FIG. 65 illustrates an exemplary arbiter circuit that can be used, for example, in the output multiplexer circuit of FIG. 58.
FIG. 66 illustrates a grant circuit that can be used, for example, in the arbiter circuit of FIG. 65.
FIG. 67 illustrates a converter circuit that can be used, for example, in the arbiter circuit of FIG. 65.
FIG. 68 illustrates a Tflipflop that can be used, for example, in the converter circuit of FIG. 67.
FIG. 69 shows in greater detail the data multiplexers from the data and control logic of FIGS. 58 and 59.
FIG. 70 illustrates in tabular format the five modes of the output multiplexer circuit of FIGS. 5869.
FIG. 71 illustrates how the logic block of FIGS. 14 and 19 can be used to implement an “IF” function using Gate mode.
FIG. 72 illustrates how the logic block of FIGS. 14 and 19 can be used to implement a “Fl” function using Merge mode.
FIG. 73 provides an example of how the IF and Fl functions can be used to implement an If/Else statement.
FIG. 74 provides an example of how the IF and Fl functions can be used to implement a looping function.
FIG. 75 illustrates how the logic block of FIGS. 14 and 19 can be used to implement a TOGGLE function using Gate mode and the arbiter circuit.
FIG. 76 provides an example of how the IF, FI, and TOGGLE functions can be used to replicate logic.
FIG. 77 illustrates how the logic block of FIGS. 14 and 19 can be used to implement an ARBIT (arbitration) function using Merge mode and the arbiter circuit.
FIG. 78 provides an example of how the ARBIT function can be used to share logic between two data paths.
FIG. 79 illustrates how the logic block of FIGS. 14 and 19 can be used to implement a COUNTER function using Feedback mode.
FIG. 80 illustrates how the logic block of FIGS. 14 and 19 can be used to implement a MEMORY function using Feedback mode.
FIG. 81 illustrates an alternative busbased logic block that can be used to build an IC having highly flexible multiplier capability in a fashion similar to the examples shown above.
DETAILED DESCRIPTION
The present invention is applicable to a variety of integrated circuits (ICs). An appreciation of the present invention is presented by way of specific examples utilizing programmable ICs such as programmable logic devices (PLDs). However, the present invention is not limited by these examples.
Further, in the following description, numerous specific details are set forth to provide a more thorough understanding of the present invention. However, it will be apparent to one skilled in the art that the present invention can be practiced without these specific details. In other instances, well known features have not been described in detail, so as not to obscure the invention. For ease of illustration, the same numerical labels may be used in different diagrams to refer to the same items. However, in alternative embodiments the items may be different.
FIGS. 511 illustrate a first multiplier circuit (multiply block) 500 and provide several examples of how an array of multiplier circuits 500 can be combined to create larger multiplexers of different sizes. As shown in FIG. 5, multiplier circuit 500 includes a uniform array of subcircuits, each of which includes a logical AND gate (labeled “&”) and a full adder circuit 501 (FA). The inputs and outputs of each full adder circuit 501 are shown in FIG. 6, with IN1 and IN2 being the inputs, Ci being the carry input, Co being the carry output, and S being the sum output. The uniformity of the array structure may make this embodiment particularly wellsuited to implementation in a programmable IC comprising an array of substantially similar logic blocks.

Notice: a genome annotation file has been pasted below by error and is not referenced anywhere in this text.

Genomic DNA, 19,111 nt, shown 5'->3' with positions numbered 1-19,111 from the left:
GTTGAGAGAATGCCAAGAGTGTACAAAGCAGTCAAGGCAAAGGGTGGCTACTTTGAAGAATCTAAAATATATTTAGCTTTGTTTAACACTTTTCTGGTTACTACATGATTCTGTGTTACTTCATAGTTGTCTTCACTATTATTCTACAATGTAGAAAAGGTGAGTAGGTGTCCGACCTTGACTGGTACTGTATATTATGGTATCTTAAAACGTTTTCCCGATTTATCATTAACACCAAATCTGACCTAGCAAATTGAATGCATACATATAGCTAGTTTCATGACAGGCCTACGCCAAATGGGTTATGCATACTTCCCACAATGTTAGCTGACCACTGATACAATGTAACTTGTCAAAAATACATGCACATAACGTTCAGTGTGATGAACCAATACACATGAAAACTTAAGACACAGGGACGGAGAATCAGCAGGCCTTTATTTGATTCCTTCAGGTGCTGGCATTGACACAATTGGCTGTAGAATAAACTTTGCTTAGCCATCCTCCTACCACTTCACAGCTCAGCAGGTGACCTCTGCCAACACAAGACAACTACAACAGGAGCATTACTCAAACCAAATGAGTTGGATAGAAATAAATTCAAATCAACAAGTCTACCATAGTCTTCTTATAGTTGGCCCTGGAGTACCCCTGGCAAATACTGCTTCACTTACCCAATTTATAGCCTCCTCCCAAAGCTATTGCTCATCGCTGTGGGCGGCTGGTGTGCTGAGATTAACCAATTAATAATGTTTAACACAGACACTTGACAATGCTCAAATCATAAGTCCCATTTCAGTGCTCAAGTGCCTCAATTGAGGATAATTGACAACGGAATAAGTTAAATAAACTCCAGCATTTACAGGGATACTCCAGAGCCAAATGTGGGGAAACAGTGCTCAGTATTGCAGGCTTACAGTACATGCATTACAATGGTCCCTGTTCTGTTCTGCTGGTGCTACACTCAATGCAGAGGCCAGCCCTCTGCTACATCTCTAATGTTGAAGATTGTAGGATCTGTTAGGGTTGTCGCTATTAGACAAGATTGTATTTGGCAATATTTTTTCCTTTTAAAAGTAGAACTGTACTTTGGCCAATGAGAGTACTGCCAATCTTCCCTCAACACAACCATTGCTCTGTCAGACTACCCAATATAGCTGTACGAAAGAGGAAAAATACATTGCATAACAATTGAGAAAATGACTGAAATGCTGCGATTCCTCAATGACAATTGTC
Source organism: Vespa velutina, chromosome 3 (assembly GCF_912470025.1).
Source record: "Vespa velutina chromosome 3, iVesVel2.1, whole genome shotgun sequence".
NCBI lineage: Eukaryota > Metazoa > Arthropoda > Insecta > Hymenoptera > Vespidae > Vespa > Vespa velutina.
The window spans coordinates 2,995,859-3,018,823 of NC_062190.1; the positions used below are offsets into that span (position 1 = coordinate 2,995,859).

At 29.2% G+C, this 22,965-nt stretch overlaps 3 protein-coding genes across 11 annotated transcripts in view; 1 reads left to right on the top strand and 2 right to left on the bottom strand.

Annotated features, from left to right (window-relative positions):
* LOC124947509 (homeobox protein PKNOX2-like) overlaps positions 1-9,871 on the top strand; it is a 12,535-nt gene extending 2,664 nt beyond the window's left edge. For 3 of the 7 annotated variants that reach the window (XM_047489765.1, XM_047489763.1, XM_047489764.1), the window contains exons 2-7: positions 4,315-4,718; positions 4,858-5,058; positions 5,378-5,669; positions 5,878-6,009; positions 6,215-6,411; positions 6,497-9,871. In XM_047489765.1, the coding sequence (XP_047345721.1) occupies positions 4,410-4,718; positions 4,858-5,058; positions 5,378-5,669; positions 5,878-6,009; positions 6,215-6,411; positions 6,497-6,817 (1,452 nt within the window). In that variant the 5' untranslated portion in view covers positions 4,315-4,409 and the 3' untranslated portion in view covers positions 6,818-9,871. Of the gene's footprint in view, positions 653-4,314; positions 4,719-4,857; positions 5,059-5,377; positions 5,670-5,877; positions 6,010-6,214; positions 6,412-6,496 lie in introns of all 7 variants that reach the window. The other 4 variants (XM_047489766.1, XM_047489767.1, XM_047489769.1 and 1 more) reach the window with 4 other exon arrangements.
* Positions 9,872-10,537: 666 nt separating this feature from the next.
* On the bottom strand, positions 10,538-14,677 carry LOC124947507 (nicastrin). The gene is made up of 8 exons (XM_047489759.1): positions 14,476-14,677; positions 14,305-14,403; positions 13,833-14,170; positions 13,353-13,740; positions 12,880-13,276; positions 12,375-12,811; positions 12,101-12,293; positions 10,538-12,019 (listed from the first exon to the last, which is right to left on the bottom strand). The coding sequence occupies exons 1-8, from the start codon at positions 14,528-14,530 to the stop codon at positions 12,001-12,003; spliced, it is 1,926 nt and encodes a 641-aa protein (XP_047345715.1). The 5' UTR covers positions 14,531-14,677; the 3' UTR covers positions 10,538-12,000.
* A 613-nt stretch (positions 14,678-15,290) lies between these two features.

Note that in the present specification, the term “substantially similar” is understood to mean similar to the extent that each substantially similar element includes the same internal elements, e.g., subcircuits, adder circuits, logical AND gates, multiply block, lookup table, storage elements, and so forth. When substantially similar elements are programmable, they are programmed in the same fashion (e.g., using the same programming interface), but may be programmed to perform different tasks. Substantially similar elements may have a single layout, stepped and repeated, but this is not always the case. Further, the addition of smaller elements (e.g., buffers, capacitors, etc.) to one or more otherwise similar blocks and/or structures does not prevent the blocks and/or structures from being considered “substantially similar”.
The multiplier circuit of FIG. 5 implements the arithmetic function:
(Y[7:0]*Z[7:0])+X[7:0]=P[7:0]
where the output P[7:0] comprises the lower eight bits of the output of the function. Multiple copies of multiplier circuit 500 can be combined to implement larger multipliers, as will now be described.
FIG. 7 illustrates how a single instance of the multiplier circuit of FIG. 5 can be used to implement an 8×8bit (8bit by 8bit) unsigned multiplier having inputs A[7:0] and B[7:0] and 8bit output O[7:0]. A[7:0] and B[7:0] drive the two multibit inputs Z[7:0] and Y[7:0] of the multiplier circuit 5001 (&/FA ARRAY). All eight bits of the third multibit input X[7:0] are tied to ground (“0”). The output P[7:0] of the multiplier circuit 5001 provides the lower eight bits of the multiplier output O[7:0]. Note that the “slash” across an arrow or signal line in all figures herein indicates a multibit signal, or bus. In FIGS. 711 and many of the other figures herein, a bold arrow or line is also used to indicate a bus. However, in some figures a bold arrow or line is used for some other purpose, as is described in connection with these figures.